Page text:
A jury of former players David Neitz, Paul Williams and Richard Loveridge on Thursday night found Mackay was within his rights to contest the ball with Clark – who was left with a broken jaw in two places – during last Saturday night’s match in Cairns.
In doing so, the jury rejected AFL legal counsel Jeff Gleeson’s argument that Mackay could have foreseen injuring Clark as he charged in at high speed and should have held back to tackle his opponent.
“It was not unreasonable for Mackay to go for the ball,” the jury said in a statement of its findings, concluding a three-hour hearing.
“Both players got to the contest at virtually the same time and both were seeking to collect the ball.”
Many high-profile football figures are relieved with the decision after widespread fears during the lead-up to the hearing that a suspension for Mackay would have changed the way players attack loose balls.
Adelaide’s legal counsel Andrew Culshaw called three witnesses – Mackay, Crows data analyst Chris Sheedy and biomechanics expert Dr Robert Crowther – in an attempt to prove the player’s actions were not unreasonable.
“You have two incredibly brave players going full tilt at a loose ball,” Culshaw said.
“This was a 50-50 ball. There is nothing unreasonable about a player going hell-for-leather for a 50-50 ball.”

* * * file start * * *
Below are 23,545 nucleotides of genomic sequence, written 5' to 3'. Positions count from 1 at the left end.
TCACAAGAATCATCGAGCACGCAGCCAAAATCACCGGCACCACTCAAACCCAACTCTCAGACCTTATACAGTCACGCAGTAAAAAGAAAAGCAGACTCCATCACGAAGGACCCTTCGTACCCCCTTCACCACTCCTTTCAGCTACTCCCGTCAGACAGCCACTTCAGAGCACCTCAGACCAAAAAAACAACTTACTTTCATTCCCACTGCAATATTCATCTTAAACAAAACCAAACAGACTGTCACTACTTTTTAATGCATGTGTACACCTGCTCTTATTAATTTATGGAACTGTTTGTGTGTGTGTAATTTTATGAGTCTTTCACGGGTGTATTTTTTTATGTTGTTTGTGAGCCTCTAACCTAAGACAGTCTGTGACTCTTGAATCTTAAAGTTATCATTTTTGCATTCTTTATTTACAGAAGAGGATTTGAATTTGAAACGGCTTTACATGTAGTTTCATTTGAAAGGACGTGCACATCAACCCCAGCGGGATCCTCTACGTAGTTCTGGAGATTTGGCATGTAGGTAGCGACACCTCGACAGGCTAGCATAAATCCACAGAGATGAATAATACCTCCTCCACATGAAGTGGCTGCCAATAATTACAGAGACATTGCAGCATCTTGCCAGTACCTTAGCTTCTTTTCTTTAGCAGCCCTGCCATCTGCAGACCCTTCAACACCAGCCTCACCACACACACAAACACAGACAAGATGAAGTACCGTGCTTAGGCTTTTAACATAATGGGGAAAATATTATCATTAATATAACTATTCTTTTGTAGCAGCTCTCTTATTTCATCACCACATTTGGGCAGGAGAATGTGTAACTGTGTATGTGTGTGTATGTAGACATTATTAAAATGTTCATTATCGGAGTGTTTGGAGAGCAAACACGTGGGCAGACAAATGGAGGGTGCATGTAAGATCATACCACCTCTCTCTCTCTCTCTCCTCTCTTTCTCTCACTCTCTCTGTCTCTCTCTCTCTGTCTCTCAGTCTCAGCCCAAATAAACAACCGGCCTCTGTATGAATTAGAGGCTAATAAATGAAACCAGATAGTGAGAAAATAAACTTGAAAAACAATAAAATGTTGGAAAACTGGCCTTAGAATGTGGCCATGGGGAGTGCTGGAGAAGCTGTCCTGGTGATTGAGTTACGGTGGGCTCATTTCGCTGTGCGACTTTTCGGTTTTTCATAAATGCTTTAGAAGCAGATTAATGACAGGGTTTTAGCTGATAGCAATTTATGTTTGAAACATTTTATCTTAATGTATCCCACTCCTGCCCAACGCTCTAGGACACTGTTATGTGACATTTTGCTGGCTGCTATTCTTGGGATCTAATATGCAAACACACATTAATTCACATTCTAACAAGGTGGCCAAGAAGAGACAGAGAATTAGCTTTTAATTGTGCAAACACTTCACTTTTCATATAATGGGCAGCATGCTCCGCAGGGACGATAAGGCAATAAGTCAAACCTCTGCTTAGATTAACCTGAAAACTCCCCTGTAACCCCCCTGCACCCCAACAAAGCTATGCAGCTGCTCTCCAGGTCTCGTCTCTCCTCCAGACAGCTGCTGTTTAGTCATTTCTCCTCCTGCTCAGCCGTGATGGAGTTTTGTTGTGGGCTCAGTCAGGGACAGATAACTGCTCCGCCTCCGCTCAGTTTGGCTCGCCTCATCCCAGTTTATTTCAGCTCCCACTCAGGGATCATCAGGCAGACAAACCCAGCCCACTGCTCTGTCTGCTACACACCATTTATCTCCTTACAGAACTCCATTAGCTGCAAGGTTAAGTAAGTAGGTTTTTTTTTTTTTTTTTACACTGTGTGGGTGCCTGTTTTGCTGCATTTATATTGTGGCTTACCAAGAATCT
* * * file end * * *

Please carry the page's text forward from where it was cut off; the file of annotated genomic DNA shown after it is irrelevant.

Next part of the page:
Mackay, 32, repeatedly stated he believed he would beat Clark to the ball “right up until point of collision”.
“At no stage did I take my eye off ball,” Mackay said in his evidence.
The 239-game veteran rejected Gleeson’s argument that he knew Clark would get to the ball first and said he did not choose to bump the St Kilda player.
Gleeson did not suggest Mackay was attempting to break Clark’s jaw, but argued contesting the ball is not a licence to cause injury to another player.
“This wasn’t an accident in the sense that it was unforeseen,” Gleeson said.
On behalf of the AFL, Gleeson argued Mackay’s bump should be classified as careless conduct, high contact and severe impact.
Those classifications would ordinarily bring about a minimum three-match suspension under the AFL tribunal guidelines.
Gleeson also dismissed the notion put forward by many key voices in the industry that a suspension for Mackay would change the game dramatically.
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